The project could also help food makers meet the requirements laid down by the EU's animal by products (ABP)regulation. The regulation prohibits the disposal of animal by-products to landfill. Instead they must be treatedat an approved rendering, incinerator, biogas or composting plant. The law also allows animal by- products to be reprocessed into animal feed or for making ingredients for the food orpharmaceutical industries.
The test project, which is funded by the regional government and the EU, targets the cluster offood manufacturers in South Yorkshire. The project is being run by Recycling Action Yorkshire (RAY),a regional government agency.
Alex Hargreaves, RAY's food project manager says research shows that food and drink businesses in Yorkshire could save up to £1,000 per full time employeewhile at the same time gaining improved process efficiency and better waste management.
"In food and drink companies, the true cost of waste is typically four to five per cent ofturnover," he stated yesterday. "It may not sound like much, but in many cases, it is possible to reduce waste costs by 20 and even up to 30 per cent."
South Yorkshire was chosen for the trial after research in 2005 showed that manufacturers in theregion produced a high level of food waste compared to other areas. RAY wants about 20 to 30 companies to jointhe project.
"We have had comments from food companies in the past that they are keen to recycle their waste but have found it hard to arrangecollections," Hargreaves stated. "The levels from each individual company can be small enough to prevent it from being economically viable."
Companies that become part of the project will be given a free review to identify ways to reduce waste,and opportunities for recycling and recovery. Research produced for the project found that 66,000 tonnes per year of material is needlessly sent to landfill by the Yorkshire foodindustry.
The project is funded by Yorkshire Forward and is being run in partnership with Envirowise.
If the test is successful, RAY plans to extend the project further across the Yorkshire and Humber region.A meeting is being held 11 October for companies that want to take part in the project.
From January 2006, all UK food catering, manufacturing and retail food companies must treat allfood waste, including dairy products, that contain or has been in contact with raw meat.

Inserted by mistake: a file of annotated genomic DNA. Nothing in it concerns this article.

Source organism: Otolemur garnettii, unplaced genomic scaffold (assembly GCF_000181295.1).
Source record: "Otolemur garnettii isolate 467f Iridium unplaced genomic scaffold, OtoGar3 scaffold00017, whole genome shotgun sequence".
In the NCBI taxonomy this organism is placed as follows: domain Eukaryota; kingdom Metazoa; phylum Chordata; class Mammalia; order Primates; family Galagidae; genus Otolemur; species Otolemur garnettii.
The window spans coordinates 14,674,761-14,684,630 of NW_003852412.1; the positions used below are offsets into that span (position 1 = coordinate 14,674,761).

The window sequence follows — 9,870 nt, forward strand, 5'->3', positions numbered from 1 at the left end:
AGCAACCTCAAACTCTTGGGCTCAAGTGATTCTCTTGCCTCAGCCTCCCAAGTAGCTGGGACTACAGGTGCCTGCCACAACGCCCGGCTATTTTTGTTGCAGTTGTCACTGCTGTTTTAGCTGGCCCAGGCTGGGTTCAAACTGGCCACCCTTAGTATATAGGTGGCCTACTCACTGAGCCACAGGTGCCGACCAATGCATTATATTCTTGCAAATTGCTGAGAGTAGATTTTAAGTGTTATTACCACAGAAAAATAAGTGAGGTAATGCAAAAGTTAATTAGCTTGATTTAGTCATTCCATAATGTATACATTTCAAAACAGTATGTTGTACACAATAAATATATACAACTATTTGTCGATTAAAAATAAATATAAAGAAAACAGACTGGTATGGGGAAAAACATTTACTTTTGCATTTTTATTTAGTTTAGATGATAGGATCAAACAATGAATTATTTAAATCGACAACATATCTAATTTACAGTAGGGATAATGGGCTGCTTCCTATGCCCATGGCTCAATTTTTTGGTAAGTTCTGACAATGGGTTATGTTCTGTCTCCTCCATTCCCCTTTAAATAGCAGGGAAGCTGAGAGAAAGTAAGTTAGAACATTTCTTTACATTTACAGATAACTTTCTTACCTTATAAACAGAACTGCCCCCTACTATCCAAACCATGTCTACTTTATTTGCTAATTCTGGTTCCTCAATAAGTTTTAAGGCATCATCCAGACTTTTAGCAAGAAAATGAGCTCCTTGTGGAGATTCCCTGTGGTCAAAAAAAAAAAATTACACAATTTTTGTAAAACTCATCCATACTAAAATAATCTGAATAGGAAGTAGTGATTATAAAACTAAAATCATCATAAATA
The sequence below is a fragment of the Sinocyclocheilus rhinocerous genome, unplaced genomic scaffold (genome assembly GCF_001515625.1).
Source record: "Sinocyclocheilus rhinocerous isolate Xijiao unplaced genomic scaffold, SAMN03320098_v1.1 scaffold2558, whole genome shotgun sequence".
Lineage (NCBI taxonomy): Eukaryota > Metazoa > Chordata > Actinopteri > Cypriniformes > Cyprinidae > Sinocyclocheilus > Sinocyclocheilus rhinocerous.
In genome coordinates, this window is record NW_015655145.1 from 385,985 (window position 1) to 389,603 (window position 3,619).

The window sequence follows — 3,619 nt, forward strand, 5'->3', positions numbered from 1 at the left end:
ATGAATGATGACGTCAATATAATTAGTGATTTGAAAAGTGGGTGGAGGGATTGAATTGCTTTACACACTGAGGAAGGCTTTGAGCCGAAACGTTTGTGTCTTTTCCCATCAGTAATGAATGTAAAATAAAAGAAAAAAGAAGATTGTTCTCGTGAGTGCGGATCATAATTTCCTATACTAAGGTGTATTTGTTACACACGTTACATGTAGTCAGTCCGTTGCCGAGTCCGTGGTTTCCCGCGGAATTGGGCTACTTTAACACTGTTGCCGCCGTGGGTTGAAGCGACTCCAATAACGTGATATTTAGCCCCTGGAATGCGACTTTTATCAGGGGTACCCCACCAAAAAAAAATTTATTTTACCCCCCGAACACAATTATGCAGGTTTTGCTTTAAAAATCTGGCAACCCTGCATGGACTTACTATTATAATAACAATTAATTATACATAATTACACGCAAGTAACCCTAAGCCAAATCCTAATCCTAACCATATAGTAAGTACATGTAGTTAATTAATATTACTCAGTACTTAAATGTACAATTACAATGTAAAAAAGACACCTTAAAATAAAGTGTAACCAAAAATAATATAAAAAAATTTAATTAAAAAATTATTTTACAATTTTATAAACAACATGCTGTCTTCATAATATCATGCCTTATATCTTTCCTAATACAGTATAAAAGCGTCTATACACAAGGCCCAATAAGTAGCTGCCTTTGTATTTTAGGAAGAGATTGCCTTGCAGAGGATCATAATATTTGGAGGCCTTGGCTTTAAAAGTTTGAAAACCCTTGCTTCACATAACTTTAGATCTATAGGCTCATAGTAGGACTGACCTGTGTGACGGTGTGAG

A survey of food companies in Yorkshire and Humberside last year found that about 80 per cent didnot recycle their food waste. Of those that did, fewer than three per cent use innovative techniques in disposal processing, according to theYorkshire Forward Centres of Industrial Collaboration (CICs).
UK-based environmental agency Envirowise produced research last year estimating that food manufacturers could save up to £1,000 per employee by using more effective waste managementtechniques.
With a gross output of £65.7 billion, the food and drink business is one of the largest sectors in UKindustry, accounting for 17 per cent of manufacturing GDP. It has been subjected to various EU and UK laws preventing excessive waste, water use andemissions. Failure to follow the law can cost companies millions of euros in fines.
Envirowise claims that by sticking to the legislation and minimising wastage, companies can reclaim about 4.5 per cent of annual turnover that is lost everyyear on waste collection.
The UK's food and drink sector produces 14 per cent of the waste from all the sectors the EnvironmentalAgency regulates, the second biggest producer after fuel and power.
It produced about two and a half million tonnes of waste in 2005, almost all of which was non-hazardous.The sector recovers 70 per cent of its waste, above average for all the regulated sectors, Environwise stated.
Thirteen food and drink businesses received large fines for environmental offences in 2004. About 305 food and drink plant sites are now covered by the environmental legislation, many for the firsttime in 2005, the agency noted.